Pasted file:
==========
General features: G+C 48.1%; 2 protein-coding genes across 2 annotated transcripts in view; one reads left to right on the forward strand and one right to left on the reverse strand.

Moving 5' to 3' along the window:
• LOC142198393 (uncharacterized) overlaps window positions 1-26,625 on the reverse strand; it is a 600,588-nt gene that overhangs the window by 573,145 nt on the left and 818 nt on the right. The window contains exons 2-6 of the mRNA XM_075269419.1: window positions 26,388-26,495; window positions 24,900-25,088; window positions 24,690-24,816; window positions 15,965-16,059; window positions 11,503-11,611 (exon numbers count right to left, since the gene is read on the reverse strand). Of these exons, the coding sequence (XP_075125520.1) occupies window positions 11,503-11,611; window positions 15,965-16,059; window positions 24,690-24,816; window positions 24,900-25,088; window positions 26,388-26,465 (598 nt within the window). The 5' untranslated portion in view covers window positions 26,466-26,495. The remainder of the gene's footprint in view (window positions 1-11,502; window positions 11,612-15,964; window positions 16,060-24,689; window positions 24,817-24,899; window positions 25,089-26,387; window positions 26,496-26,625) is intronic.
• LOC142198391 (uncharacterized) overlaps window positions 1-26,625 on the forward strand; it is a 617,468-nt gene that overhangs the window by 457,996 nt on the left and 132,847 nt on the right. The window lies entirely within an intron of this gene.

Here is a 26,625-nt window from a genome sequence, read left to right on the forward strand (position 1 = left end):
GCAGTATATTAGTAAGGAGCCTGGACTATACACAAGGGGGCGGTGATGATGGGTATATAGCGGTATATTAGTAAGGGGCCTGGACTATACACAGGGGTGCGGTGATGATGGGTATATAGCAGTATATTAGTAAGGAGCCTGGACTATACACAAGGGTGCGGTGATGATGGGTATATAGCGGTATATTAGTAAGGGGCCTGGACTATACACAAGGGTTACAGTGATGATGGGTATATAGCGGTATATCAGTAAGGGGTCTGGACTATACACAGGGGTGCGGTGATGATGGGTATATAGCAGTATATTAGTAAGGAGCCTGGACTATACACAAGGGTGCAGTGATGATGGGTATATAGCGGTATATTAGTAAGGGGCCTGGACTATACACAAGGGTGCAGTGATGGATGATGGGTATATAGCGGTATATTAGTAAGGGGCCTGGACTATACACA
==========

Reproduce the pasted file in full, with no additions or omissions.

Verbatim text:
General features: G+C 48.1%; 2 protein-coding genes across 2 annotated transcripts in view; one reads left to right on the forward strand and one right to left on the reverse strand.

Moving 5' to 3' along the window:
• LOC142198393 (uncharacterized) overlaps window positions 1-26,625 on the reverse strand; it is a 600,588-nt gene that overhangs the window by 573,145 nt on the left and 818 nt on the right. The window contains exons 2-6 of the mRNA XM_075269419.1: window positions 26,388-26,495; window positions 24,900-25,088; window positions 24,690-24,816; window positions 15,965-16,059; window positions 11,503-11,611 (exon numbers count right to left, since the gene is read on the reverse strand). Of these exons, the coding sequence (XP_075125520.1) occupies window positions 11,503-11,611; window positions 15,965-16,059; window positions 24,690-24,816; window positions 24,900-25,088; window positions 26,388-26,465 (598 nt within the window). The 5' untranslated portion in view covers window positions 26,466-26,495. The remainder of the gene's footprint in view (window positions 1-11,502; window positions 11,612-15,964; window positions 16,060-24,689; window positions 24,817-24,899; window positions 25,089-26,387; window positions 26,496-26,625) is intronic.
• LOC142198391 (uncharacterized) overlaps window positions 1-26,625 on the forward strand; it is a 617,468-nt gene that overhangs the window by 457,996 nt on the left and 132,847 nt on the right. The window lies entirely within an intron of this gene.

Here is a 26,625-nt window from a genome sequence, read left to right on the forward strand (position 1 = left end):
GCAGTATATTAGTAAGGAGCCTGGACTATACACAAGGGGGCGGTGATGATGGGTATATAGCGGTATATTAGTAAGGGGCCTGGACTATACACAGGGGTGCGGTGATGATGGGTATATAGCAGTATATTAGTAAGGAGCCTGGACTATACACAAGGGTGCGGTGATGATGGGTATATAGCGGTATATTAGTAAGGGGCCTGGACTATACACAAGGGTTACAGTGATGATGGGTATATAGCGGTATATCAGTAAGGGGTCTGGACTATACACAGGGGTGCGGTGATGATGGGTATATAGCAGTATATTAGTAAGGAGCCTGGACTATACACAAGGGTGCAGTGATGATGGGTATATAGCGGTATATTAGTAAGGGGCCTGGACTATACACAAGGGTGCAGTGATGGATGATGGGTATATAGCGGTATATTAGTAAGGGGCCTGGACTATACACA